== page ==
Wednesday, August 16, 2006

Organic milk articles

Here are a couple of articles about organic milk by Matt McKinney of the Minneapolis Star Tribune:

Got organic milk? Maybe it is, maybe not

Organic milk: It's not a black-and-white issue

The Minneapolis Woman's Club hosted a discussion about organic milk standards; an area into which the USDA is poised take action.

It's not just milk producers questioning the organic label. Many farmers believe that "organic" should mean organic. The Farmer's Legal Action Group is representing Massachusetts Independent Certification, Inc. (MICI) in their suit against U.S. Secretary of Agriculture Mike Johanns. MICI is arguing USDA’s interpretation of the appeal rights of certifying agents within the National Organic Program violates both the Organic Foods Production Act and the U.S. Constitution. USDA is seeking to dismiss the lawsuit by arguing that MICI lacks the right to bring this case and that USDA’s appeal regulations are lawful. This case could have far reaching implications for the integrity of the “USDA organic” label.


Blogger Jim Chen said...

Hi Morgan,

Congratulations on your first post. I am delighted to have you on board.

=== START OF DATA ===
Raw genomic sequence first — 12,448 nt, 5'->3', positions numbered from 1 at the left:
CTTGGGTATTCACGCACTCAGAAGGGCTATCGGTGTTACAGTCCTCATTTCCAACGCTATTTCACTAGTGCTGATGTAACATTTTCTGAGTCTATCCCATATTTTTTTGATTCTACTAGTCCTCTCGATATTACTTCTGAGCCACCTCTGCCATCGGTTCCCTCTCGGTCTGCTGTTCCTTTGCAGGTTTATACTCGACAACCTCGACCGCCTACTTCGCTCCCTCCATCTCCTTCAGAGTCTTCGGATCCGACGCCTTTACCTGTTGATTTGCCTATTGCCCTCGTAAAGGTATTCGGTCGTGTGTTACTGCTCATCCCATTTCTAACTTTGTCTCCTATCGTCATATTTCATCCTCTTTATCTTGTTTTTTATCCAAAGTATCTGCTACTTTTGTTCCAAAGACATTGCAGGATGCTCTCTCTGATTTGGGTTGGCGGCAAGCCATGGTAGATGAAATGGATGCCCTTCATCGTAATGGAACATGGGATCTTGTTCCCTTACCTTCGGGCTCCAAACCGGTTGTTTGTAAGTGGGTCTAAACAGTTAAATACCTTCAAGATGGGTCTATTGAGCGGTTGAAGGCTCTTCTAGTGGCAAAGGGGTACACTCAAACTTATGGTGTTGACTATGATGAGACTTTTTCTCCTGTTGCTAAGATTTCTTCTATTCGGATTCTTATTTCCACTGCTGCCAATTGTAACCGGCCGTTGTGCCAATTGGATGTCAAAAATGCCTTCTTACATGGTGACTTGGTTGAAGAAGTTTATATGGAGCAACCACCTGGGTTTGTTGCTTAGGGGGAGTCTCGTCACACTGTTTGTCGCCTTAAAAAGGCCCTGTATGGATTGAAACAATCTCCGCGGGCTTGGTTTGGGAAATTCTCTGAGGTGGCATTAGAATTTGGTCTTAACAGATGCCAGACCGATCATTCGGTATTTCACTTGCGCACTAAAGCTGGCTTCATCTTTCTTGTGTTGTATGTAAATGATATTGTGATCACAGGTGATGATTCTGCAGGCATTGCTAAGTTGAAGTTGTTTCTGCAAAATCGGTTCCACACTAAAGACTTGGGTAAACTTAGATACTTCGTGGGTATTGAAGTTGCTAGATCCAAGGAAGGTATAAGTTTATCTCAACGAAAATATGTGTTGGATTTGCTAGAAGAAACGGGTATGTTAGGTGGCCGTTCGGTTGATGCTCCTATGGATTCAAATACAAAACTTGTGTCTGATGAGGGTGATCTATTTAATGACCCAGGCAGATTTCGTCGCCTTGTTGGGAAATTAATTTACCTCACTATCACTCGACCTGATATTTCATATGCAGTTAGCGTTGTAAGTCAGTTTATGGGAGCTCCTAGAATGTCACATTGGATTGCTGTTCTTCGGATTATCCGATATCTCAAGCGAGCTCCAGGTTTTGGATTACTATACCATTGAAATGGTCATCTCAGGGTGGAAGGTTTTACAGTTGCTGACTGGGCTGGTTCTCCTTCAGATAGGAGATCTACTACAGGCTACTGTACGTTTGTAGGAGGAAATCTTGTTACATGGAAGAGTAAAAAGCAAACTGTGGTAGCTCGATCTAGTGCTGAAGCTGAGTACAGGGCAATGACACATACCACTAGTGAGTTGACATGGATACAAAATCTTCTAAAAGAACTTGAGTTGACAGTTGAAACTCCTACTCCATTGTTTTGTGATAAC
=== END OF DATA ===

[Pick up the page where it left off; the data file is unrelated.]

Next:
And now I get to be your first commenter. The McKinney articles reveal anxiety over the entry of larger, often corporate farms into the organic business. The older, smaller, more typically family-owned pioneers of organic farming object to entrants they consider interlopers.

Here's the problem. Organic production often costs more, per unit of production, than its conventional alternative. This can significantly increase the amount of revenue a farm needs before it can realize any return on investment. In other words, the introduction of higher-cost production methods, no matter what the motivation, is likely to promote a more rather than less concentrated market structure in agriculture.

There are those, like me, who don't particularly worry about market structure for its own sake in this business. Organic farming has uncertain environmental impact (though probably net positive relative to conventional alternatives), and it's hard to quibble with making consumers happy, unless you are concerned about potentially misleading consumers into believing that organic foods confer some sort of health benefit.

In other words, why should we worry about who practices organic farming, as opposed to how farming in the aggregate is conducted?

8/17/2006 3:35 AM  

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